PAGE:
[development] RTBC - how does it work?

Jeff Eaton jeff at viapositiva.net
Tue Jul 3 18:56:33 UTC 2007

On Jul 3, 2007, at 1:12 PM, John Wilkins wrote:

> The issue then becomes: how do patch developers get the attention  
> of committers or of the committer's web of trust? The only current  
> method is to get it marked RTBC. But then those developers get  
> frustrated as their issues languish in an RTBC queue that is the / 
> self-described/ last step.
> Obviously, RTBC is completely mis-named considering how committers  
> are treating that status.

Ultimately, I think the only thing that will help is a larger pool of  
people giving 'harder' reviews. In other words, taking the time to  
pore over complex or tricky patches and push back on them, pointing  
out shortcomings in architecture, code style, commenting,  
documentation, API simplicity, and so on.

This is not a statement about what 'you people' should do. I am one  
of the people that needs to do this. I look back over the D6 cycle,  
and I recognize that I gave fluff reviews and marked issues as RTBC  
prematurely for three reasons:

1) I wanted the functionality in
2) I was nervous that issues wouldn't make it in before the freeze
3) Social pressure

That last one is tricky. No one wants to be the annoying, anal- 
retentive person who holds up someone else's patch because it's not  
"just so." That's a job for Dries, right? HE'S the one who'll set it  
to 'Code Needs Work' because the PHPDoc stuff wasn't verbose enough,  
right? Add to that the social network that is the Drupal community.  
If a patch WORKS, and the person is someone who RTBC'd one of my  
patches recently, will giving it a tough 'philosophical' review  
result in ruffled feathers, mutterings of 'putting up roadblocks', etc?

I've been on that side of things, too -- asking people to 'just RTBC  
my patch already,' as if that's some sort of magic flag that  
eliminates problems. I was *really* annoyed when Dries and Steven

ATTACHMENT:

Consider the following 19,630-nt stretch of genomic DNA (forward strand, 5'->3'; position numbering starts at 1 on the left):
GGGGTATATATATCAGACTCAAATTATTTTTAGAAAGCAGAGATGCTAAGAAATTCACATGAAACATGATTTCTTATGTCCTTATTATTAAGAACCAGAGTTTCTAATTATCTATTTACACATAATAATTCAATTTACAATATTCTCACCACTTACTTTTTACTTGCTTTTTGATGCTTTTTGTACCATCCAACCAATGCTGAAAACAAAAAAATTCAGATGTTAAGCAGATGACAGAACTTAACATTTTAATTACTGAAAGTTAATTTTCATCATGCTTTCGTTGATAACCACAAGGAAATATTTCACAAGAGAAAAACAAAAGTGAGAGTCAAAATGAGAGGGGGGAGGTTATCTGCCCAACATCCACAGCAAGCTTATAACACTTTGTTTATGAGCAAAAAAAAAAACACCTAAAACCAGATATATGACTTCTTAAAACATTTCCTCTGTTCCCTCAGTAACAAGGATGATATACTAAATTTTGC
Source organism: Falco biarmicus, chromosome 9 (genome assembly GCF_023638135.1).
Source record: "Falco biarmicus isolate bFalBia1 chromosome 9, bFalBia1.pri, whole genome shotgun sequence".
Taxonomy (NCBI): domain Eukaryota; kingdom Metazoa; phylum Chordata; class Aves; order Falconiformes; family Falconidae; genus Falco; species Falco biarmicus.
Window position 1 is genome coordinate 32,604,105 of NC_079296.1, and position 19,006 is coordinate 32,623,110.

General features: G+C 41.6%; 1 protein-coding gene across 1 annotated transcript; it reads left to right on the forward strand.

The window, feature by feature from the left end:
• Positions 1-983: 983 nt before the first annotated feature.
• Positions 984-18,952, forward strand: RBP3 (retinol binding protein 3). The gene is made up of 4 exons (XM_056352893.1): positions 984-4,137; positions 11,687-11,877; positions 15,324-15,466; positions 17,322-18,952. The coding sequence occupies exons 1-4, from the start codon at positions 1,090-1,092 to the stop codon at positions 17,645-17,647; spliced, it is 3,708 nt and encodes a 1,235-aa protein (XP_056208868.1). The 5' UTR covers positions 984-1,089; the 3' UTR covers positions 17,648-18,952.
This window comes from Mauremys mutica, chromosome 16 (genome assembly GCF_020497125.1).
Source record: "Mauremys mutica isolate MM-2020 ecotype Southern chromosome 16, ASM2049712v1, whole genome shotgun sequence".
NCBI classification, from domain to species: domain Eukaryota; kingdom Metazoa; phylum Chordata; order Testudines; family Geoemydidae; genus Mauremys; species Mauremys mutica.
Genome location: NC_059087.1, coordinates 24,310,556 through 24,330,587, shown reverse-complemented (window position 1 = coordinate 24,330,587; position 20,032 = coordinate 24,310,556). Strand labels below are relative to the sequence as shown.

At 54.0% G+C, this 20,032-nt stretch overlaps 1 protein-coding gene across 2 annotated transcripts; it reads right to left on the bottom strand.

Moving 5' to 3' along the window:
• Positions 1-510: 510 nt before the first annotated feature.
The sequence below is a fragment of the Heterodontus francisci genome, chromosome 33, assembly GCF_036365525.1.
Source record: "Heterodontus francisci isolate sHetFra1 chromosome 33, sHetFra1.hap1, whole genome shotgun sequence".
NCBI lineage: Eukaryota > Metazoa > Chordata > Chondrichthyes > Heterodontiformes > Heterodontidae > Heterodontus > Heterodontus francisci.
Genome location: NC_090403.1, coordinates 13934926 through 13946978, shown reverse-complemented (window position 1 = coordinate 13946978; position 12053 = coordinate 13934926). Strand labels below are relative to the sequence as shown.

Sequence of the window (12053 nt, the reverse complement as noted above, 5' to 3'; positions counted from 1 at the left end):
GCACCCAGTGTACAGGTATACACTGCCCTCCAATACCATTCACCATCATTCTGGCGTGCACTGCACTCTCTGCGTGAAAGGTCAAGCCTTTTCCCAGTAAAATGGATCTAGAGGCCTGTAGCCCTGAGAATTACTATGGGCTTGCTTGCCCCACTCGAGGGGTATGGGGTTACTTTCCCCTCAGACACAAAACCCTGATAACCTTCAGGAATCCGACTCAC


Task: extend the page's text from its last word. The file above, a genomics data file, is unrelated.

raised serious questions about the 'Node Styles' and 'Node Rendering'  
patches for D6, setting them back to CNW. But you know what, after  
the dust settled and tempers cooled, it's good that those didn't go  
in. The objections they raised were important, and the only thing  
that would've been better is if someone else had been able to go over  
both patches with the same careful, critical eye to detail AND big- 
picture architecture.

I've made my decision -- from now on, I'm willing to be a 'bad guy'  
in patches that I review, and will do my best to review and manage  
statuses while asking the question, 'If I knew my RTBC would get it  
into core immediately, would that be a good thing?'

> Others (like Fernando and Earnie) have proposed a voting system or  
> a merit/karma-based system, but, as Dries said, Drupal is not a  
> democracy, so those systems would still be out of alignment with  
> how core committers are working.

I've worked with a lot of voting systems, and I think in this sort of  
scenerio they are pretty much doomed to failure. The amount of work  
that would be necessary to devise a difficult-to-game algorithm would  
be considerable. As Clay Shirky has noted in a number of his  
articles, the human brain -- and the social connections we naturally  
build -- are the best karma management system around.

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